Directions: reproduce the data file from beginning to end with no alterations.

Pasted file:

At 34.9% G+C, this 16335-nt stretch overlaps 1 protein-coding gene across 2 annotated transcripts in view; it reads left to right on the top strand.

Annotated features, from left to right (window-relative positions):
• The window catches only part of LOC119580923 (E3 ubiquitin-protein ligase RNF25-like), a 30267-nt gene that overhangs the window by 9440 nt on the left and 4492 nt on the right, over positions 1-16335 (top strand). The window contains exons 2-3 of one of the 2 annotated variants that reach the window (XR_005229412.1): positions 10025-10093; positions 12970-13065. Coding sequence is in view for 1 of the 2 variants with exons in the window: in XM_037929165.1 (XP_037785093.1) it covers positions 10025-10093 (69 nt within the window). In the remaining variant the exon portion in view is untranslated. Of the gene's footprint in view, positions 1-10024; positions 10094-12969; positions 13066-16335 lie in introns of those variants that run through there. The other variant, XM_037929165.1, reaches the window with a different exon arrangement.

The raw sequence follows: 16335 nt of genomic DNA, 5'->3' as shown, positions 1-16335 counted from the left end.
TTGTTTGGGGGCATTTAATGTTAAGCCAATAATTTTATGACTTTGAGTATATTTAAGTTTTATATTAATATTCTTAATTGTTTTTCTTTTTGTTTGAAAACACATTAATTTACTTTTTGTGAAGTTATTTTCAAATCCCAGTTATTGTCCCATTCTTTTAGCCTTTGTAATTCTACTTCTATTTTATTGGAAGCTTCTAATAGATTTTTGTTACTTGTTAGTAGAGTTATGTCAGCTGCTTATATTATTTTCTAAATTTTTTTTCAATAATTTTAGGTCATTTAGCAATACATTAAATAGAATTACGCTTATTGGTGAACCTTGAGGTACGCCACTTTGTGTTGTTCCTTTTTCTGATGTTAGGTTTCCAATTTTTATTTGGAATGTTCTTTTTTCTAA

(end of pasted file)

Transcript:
At 34.9% G+C, this 16335-nt stretch overlaps 1 protein-coding gene across 2 annotated transcripts in view; it reads left to right on the top strand.

Annotated features, from left to right (window-relative positions):
• The window catches only part of LOC119580923 (E3 ubiquitin-protein ligase RNF25-like), a 30267-nt gene that overhangs the window by 9440 nt on the left and 4492 nt on the right, over positions 1-16335 (top strand). The window contains exons 2-3 of one of the 2 annotated variants that reach the window (XR_005229412.1): positions 10025-10093; positions 12970-13065. Coding sequence is in view for 1 of the 2 variants with exons in the window: in XM_037929165.1 (XP_037785093.1) it covers positions 10025-10093 (69 nt within the window). In the remaining variant the exon portion in view is untranslated. Of the gene's footprint in view, positions 1-10024; positions 10094-12969; positions 13066-16335 lie in introns of those variants that run through there. The other variant, XM_037929165.1, reaches the window with a different exon arrangement.

The raw sequence follows: 16335 nt of genomic DNA, 5'->3' as shown, positions 1-16335 counted from the left end.
TTGTTTGGGGGCATTTAATGTTAAGCCAATAATTTTATGACTTTGAGTATATTTAAGTTTTATATTAATATTCTTAATTGTTTTTCTTTTTGTTTGAAAACACATTAATTTACTTTTTGTGAAGTTATTTTCAAATCCCAGTTATTGTCCCATTCTTTTAGCCTTTGTAATTCTACTTCTATTTTATTGGAAGCTTCTAATAGATTTTTGTTACTTGTTAGTAGAGTTATGTCAGCTGCTTATATTATTTTCTAAATTTTTTTTCAATAATTTTAGGTCATTTAGCAATACATTAAATAGAATTACGCTTATTGGTGAACCTTGAGGTACGCCACTTTGTGTTGTTCCTTTTTCTGATGTTAGGTTTCCAATTTTTATTTGGAATGTTCTTTTTTCTAA